Hmm. This post by my twitter friend Maria Langer has got me thinking about the lure of the computer, the internet, and their ability to infiltrate every waking moment in a geek's life--not always for the better.
I don't watch TV, to speak of. Yes, I'll turn it on once or twice a week during football season, partially because I'm a rabid UCLA fan, but also because I just like watching the game. Occasionally, I'll watch a movie, but this is on the order of about once a month or two. But mostly, the TV stays off, and I'm glad my life isn't ruled by what's on during primetime. Unfortunately--and I'm being completely honest here--I don't have the same self-control when it comes to my computer, smartphone, and iPod. I'm a gadget geek to logarithmic proportions, and I know full well that those can have the same frustrating effects on life and productivity.
For those of us who fight ADD and its related impulses, the computer is both friend and foe. It's obviously a useful tool, and since I'm big on integrating technology into my classes, I am forced to spend a lot of time in front of the keyboard. The geek in me doesn't begrudge that one bit, since I enjoy tinkering, learning, and keeping up on networking trends (lately, the uses and misuses of social media) is informative and fun. The problem, I think, is that in my business, the lines between work and the kind of play that intrigues me are so blurry as to be indistinguishable. When I surf around to people's blogs on barcamp and Startup Weekend, am I working or goofing off? Both, it seems, and because of that, it's damned difficult to set limits on either one. What do I miss as a result? Well, time to exercise, housework, practice, walk with the dogs, etc. I do all those things (well, most of them... housework has a tendency to drop off the priority list a lot), but I'm sure I don't get to them as soon as I should.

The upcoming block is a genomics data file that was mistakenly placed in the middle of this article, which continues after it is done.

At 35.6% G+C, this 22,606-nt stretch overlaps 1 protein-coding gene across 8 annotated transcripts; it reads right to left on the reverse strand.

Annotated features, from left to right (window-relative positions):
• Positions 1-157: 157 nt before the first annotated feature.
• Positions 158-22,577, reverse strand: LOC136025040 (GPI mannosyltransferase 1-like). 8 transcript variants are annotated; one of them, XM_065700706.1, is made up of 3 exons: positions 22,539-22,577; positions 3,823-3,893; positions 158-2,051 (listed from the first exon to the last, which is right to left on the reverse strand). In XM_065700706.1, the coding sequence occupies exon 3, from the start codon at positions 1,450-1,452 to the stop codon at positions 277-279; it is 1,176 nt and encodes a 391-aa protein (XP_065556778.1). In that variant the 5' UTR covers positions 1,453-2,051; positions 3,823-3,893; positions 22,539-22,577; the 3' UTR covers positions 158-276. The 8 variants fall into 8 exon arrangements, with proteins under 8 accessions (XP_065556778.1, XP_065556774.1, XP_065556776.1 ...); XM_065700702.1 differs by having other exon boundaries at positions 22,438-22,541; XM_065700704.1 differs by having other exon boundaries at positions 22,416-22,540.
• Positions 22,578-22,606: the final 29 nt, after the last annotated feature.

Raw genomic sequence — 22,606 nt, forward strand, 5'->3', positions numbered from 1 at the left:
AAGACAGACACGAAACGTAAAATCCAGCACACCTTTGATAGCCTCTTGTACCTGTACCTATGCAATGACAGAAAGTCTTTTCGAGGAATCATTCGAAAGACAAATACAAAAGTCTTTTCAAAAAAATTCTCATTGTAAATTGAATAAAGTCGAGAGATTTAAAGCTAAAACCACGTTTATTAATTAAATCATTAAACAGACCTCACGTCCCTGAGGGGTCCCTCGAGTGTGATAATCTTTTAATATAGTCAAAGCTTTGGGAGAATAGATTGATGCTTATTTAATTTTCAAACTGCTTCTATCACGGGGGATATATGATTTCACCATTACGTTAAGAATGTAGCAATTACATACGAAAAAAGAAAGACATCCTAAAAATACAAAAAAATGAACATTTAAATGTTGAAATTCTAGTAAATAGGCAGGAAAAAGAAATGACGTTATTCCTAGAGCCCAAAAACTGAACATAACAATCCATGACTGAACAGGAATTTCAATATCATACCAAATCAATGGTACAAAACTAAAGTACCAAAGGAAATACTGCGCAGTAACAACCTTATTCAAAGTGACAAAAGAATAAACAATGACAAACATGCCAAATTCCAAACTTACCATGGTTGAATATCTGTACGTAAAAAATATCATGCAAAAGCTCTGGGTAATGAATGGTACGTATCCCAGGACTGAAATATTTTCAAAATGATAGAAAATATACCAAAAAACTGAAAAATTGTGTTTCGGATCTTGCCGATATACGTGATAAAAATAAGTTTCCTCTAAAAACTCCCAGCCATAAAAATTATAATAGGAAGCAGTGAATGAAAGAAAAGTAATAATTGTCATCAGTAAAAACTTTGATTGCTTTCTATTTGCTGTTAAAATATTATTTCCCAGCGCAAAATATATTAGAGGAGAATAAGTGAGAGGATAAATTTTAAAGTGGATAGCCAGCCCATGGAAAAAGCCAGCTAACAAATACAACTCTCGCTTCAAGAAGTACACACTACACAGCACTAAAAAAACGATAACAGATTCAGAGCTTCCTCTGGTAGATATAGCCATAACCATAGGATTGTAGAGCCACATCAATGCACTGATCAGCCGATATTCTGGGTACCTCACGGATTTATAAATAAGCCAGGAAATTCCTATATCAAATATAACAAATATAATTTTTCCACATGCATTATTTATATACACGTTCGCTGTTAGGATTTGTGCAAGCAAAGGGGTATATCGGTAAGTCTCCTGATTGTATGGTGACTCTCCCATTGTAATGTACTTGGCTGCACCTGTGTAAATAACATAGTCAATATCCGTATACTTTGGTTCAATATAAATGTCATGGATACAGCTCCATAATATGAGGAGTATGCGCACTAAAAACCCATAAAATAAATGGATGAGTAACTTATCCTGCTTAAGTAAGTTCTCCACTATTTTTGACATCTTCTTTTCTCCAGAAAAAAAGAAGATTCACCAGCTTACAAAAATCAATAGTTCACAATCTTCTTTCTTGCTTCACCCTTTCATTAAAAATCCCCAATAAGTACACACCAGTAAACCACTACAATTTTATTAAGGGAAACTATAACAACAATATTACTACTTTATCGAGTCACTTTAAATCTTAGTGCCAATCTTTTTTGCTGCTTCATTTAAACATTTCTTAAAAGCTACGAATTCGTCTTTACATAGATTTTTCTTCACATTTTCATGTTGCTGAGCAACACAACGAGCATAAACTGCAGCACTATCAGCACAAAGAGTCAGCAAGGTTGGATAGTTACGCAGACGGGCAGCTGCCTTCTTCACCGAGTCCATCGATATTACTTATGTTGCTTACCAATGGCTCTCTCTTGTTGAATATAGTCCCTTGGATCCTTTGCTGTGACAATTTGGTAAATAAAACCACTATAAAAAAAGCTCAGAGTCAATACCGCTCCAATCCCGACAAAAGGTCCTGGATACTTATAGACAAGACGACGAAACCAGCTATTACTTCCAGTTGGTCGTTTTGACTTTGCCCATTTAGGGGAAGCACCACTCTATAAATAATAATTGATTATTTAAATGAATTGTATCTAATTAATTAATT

What's the solution? Well, I don't know... I think Maria's computer-less days might be one way to de-tox. Putting myself on a strict schedule is probably going to be a must, since one reality of my work is that I have to be reachable for at least a while each day. Since I tend to abhor structure (but secretly need it), scheduling is likely to be an interesting exercise. Anyone have suggestions for making it work?
Meanwhile, I'll try shutting the computer down when I leave my office in the next hour and leaving it in my bag until, say, 10pm. After that I make no promises, but I'll see what I can do. Wish me luck!